The hidden date for this stamp can be found in the top-left corner.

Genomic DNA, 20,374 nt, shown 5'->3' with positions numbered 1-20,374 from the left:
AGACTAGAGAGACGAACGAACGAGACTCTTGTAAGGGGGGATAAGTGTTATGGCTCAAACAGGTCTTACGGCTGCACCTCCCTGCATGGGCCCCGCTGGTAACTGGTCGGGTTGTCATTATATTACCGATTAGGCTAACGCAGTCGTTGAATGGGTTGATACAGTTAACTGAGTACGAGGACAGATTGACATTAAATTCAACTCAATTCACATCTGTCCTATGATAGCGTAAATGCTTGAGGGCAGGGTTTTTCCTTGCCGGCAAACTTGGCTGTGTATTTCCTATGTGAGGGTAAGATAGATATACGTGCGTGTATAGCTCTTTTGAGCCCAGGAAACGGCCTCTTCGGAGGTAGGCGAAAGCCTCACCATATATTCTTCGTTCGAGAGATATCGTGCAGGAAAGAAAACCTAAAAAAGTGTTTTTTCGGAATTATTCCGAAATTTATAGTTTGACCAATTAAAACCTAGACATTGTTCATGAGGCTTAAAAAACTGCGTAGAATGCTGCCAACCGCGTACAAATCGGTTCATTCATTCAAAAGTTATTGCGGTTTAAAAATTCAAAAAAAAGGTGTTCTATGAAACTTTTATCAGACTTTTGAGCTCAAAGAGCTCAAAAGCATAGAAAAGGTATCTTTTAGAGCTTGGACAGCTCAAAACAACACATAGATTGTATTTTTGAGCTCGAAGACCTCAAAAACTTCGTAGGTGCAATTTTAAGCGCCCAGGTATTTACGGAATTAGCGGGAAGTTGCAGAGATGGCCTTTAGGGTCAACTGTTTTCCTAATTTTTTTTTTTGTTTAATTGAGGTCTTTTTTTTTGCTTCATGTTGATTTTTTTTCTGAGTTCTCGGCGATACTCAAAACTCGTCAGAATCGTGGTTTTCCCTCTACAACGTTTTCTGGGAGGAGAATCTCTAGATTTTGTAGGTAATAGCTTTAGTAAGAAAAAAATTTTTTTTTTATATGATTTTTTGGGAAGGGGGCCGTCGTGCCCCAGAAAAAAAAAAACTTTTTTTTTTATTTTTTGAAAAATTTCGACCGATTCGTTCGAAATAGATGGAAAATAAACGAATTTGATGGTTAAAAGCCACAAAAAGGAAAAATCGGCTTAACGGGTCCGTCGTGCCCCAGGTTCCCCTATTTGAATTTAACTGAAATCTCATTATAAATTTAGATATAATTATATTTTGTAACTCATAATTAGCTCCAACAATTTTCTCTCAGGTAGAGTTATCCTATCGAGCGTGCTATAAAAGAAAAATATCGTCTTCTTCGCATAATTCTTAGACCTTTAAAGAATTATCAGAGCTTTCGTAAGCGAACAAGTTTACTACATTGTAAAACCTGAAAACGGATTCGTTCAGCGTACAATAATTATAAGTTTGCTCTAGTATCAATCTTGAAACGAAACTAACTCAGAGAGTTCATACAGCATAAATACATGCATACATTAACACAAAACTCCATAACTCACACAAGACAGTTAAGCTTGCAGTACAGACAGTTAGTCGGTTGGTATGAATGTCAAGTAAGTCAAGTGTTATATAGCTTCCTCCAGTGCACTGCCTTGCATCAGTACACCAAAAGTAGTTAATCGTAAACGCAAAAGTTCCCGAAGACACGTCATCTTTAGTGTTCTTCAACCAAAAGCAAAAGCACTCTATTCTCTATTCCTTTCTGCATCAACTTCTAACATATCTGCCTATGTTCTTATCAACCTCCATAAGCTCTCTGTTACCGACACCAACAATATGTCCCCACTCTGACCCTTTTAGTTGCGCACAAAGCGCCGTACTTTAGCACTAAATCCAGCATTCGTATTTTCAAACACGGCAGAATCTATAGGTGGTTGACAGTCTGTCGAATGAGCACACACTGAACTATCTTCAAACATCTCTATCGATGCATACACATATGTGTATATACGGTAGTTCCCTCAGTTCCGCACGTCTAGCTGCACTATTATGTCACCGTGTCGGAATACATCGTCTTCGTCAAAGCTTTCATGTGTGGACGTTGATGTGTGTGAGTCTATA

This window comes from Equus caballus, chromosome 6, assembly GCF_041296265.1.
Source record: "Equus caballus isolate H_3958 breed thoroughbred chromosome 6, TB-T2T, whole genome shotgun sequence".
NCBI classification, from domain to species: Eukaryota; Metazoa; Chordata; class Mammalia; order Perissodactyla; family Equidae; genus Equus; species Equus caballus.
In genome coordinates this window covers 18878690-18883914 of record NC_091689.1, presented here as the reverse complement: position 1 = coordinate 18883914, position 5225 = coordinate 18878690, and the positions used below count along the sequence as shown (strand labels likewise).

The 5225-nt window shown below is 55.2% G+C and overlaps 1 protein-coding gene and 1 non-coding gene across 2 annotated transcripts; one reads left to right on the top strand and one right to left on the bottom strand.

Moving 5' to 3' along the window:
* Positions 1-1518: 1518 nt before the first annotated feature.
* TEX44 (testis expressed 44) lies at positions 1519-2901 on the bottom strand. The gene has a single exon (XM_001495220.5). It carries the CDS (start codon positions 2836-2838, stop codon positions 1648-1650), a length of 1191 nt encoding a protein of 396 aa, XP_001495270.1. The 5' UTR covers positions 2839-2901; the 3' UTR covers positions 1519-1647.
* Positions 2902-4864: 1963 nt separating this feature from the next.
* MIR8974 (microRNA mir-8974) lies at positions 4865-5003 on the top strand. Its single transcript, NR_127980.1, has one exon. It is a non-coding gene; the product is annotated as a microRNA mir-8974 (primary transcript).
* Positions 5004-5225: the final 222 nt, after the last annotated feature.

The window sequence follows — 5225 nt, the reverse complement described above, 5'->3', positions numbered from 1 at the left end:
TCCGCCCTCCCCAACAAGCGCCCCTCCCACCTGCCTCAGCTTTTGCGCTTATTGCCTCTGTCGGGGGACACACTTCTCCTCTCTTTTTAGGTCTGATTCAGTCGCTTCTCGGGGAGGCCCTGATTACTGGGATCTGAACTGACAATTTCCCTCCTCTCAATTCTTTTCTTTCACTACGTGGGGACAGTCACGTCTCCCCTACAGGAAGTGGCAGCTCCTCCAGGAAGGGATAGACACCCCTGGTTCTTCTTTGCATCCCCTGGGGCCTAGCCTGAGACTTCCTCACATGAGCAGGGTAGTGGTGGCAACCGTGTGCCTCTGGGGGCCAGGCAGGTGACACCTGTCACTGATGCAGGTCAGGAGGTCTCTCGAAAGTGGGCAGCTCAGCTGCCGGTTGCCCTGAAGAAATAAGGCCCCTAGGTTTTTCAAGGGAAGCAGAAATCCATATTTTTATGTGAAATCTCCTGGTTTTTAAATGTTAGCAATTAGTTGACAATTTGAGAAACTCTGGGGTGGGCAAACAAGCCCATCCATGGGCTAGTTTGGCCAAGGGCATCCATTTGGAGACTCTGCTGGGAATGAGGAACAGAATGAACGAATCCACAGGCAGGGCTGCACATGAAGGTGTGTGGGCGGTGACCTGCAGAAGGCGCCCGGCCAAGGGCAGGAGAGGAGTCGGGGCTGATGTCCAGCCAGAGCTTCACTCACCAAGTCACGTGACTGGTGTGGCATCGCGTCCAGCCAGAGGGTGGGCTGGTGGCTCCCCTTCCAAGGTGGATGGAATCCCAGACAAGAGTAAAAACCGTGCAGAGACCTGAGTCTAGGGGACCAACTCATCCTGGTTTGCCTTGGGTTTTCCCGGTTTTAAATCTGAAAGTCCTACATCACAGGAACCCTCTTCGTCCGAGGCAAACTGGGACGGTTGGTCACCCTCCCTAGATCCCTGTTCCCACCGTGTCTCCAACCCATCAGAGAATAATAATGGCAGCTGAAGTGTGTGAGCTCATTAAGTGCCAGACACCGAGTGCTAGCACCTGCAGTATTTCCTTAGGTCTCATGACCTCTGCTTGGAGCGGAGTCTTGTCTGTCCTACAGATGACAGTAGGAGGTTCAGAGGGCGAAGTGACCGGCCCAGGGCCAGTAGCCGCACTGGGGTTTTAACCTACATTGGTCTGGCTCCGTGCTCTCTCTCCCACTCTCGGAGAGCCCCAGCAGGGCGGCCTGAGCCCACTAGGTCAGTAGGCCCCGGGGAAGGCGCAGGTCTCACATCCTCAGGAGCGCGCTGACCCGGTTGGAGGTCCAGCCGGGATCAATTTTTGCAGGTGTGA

Upon his return to England in 1497, John Cabot reported that fish were so abundant in the waters of North Atlantic (of what is now Newfoundland), one could fold up the nets and retrieve a catch by simply dipping a basket into the sea. By the 16th century, hundreds of ships and thousands of men were drawn by the North American cod and whale fisheries. The fish brought the fleets that resulted in the settlement of Newfoundland and the establishment of numerous villages in the Maritimes. Since then, fishing has remained a vital industry in Canada, and the fish who inhabit our ocean waters have become part of our heritage. Celebrating that heritage, our new Ocean Water Fish stamps celebrate four of the creatures that swim the waters off the Canadian coastline. Collectors will be interested to know that the official first day cover for the Ocean Water Fish stamps will be postmarked in Alberton PEI - the site of the largest great white shark caught in Canadian waters, measuring 5.26 metres in length. Marking a splash on the issue day of May 30, 1997 in a set of four domestic-rate stamps are the great white shark, bluefin tuna, Pacific halibut and Atlantic sturgeon. Ocean enthusiasts of all ages will be impressed with the realism of these stamps. The 1997 Ocean Water Fish stamp design is by Q30 Design Inc. of Toronto, whose earlier stamp work includes the Holocaust stamps and the High Technology stamp set. The selection of the fish was a difficult task but even larger challenge came from the decision to use actual underwater photographs. Although it was extremely difficult to find underwater photographs that were sharp and clear enough to be reproduced in postage stamp size, the design team knew that photography was the best way to convey the qualities of the fish. And the results are stunning. Halibut are flatfish and flatfish undergo some interesting physical mutations during the course of their lives. With bodies orientated "normally" at birth, they soon roll onto one side, turning half their bodies to the ocean floor. The eye on the downturned side then gradually migrates around to the top of the head and the cranium becomes twisted. As with all flatfish, the body of the Pacific halibut (Hippoglossus stenolepis) is strongly compressed, diamond shaped and highly asymmetrical. The upper or eye side is blackish, dark brown or grey with paler markings and the blind side is normally white. Pacific halibut female grow considerably faster than males, maturing at 12 years of age with a life span of at least 15 years. A large female can produce over 4 million eggs annually. They spawn in the wintertime, and the Pacific halibut will migrate over 1,600 km to produce its eggs. Pacific halibut feed on crab, clams, squid and fish. They are commonly caught on longline or Danish seines.